Like a comet, Mars has a tail, a stream of particles pushed away from the planet by the Sun's energy.
New measurements of the Martian tail reveal how much air the planet loses to space every day and allow scientists to estimate the tremendous loss that may have occurred billions of years ago, making the red planet the dry and cold world it is.
Theory holds that Mars once had a thick atmosphere, but today it is about 1 percent as dense as the air on Earth. Nobody is sure exactly where it all went, but a planetary tail, kicked up by a solar wind, is one likely culprit.
Naked to space
Unlike Earth, Mars is not protected by a strong magnetic field. So charged particles riding out on the solar wind -- a constant stream from the Sun -- are able to interact directly with Mars' atmosphere, energizing particles there until they reach the escape velocity of the planet.
"The atmosphere of an unmagnetized planet like the present Mars is effectively dehydrated by the solar wind," explained study leader Rickard Lundin of the Swedish Institute of Space Physics. "The solar wind carries energy and momentum directly into the ionosphere and upper atmosphere of Mars."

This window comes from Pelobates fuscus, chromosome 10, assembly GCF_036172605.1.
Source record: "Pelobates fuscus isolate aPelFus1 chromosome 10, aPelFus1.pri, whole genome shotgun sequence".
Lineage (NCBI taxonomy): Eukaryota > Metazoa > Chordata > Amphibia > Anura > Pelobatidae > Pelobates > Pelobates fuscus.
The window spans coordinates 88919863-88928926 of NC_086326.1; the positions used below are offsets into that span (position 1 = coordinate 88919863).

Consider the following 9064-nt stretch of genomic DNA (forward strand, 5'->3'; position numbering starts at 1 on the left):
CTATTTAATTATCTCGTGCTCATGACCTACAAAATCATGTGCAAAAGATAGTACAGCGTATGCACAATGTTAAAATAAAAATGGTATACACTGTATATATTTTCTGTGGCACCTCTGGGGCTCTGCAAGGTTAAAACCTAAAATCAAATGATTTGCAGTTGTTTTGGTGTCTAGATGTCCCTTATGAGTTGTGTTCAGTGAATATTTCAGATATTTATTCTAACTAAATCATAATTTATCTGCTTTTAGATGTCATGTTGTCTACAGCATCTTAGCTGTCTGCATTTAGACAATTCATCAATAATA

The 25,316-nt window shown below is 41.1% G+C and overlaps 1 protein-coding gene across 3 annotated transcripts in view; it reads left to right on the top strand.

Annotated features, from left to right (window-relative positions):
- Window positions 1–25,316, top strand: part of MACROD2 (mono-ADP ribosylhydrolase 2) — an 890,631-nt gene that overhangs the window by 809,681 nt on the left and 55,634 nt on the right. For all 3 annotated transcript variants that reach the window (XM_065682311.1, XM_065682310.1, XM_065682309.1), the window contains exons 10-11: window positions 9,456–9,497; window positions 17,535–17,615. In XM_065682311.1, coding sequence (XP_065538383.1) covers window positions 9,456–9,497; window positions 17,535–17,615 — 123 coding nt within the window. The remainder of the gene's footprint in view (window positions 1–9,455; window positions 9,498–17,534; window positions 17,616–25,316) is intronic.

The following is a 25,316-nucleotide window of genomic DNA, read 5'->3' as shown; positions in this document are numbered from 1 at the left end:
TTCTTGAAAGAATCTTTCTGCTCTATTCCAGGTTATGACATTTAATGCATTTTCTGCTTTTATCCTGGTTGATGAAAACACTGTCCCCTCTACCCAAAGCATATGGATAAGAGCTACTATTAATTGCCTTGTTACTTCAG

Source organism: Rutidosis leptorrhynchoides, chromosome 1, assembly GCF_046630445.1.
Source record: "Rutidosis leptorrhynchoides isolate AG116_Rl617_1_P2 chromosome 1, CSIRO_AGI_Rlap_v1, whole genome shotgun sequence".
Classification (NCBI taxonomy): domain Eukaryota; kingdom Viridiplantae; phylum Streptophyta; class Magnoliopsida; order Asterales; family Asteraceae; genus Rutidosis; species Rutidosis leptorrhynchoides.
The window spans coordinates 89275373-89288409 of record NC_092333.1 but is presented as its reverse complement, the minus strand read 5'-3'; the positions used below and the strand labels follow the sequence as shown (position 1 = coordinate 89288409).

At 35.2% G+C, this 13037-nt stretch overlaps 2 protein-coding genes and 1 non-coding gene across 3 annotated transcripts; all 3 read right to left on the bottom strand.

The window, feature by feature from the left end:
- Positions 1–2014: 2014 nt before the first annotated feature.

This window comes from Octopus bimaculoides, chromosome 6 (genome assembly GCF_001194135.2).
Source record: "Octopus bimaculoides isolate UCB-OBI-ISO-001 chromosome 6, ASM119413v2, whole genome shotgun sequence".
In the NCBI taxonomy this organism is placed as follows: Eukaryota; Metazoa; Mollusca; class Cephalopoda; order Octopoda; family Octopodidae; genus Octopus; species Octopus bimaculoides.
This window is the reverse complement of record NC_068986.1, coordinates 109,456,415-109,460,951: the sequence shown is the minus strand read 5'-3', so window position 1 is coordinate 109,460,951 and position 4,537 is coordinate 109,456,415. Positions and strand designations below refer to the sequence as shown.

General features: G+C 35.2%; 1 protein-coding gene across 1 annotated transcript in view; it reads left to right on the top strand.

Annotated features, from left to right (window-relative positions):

The escaping particles that were observed are called ions, Lundin explained. They are oxygen, hydrogen and molecules such as carbon dioxide that have lost an electron and become positively charged.
About 1 kilogram of mass is lost to space every second, Lundin told SPACE.com. That would be equal to 2.2 pounds of material if weighed on Earth.
Like a comet
Though the tail of Mars is not visible to the eye, the process is much like what the Sun does to volatile substances on the surface of a comet. "The tail of a comet illustrates this very well," Lundin said.
How all this affected ancient Mars is what scientists would really like to know.
Mars probably had a magnetic field 3.5 billion years ago, Lundin said, but it didn't stick. Thereafter, while the atmosphere was still presumably dense -- perhaps 10 times thicker than today -- the loss rate for water and other substances would have been perhaps 100 times higher than it is now, Lundin said.
The measurements were made by the European Space Agency's Mars Express orbiter. The results are detailed in the Sept. 24 issue of the journal Science.
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Rob has been producing internet content since the mid-1990s. He was a writer, editor and Director of Site Operations at Space.com starting in 1999. He served as Managing Editor of LiveScience since its launch in 2004. He then oversaw news operations for the Space.com's then-parent company TechMediaNetwork's growing suite of technology, science and business news sites. Prior to joining the company, Rob was an editor at The Star-Ledger in New Jersey. He has a journalism degree from Humboldt State University in California, is an author and also writes for Medium.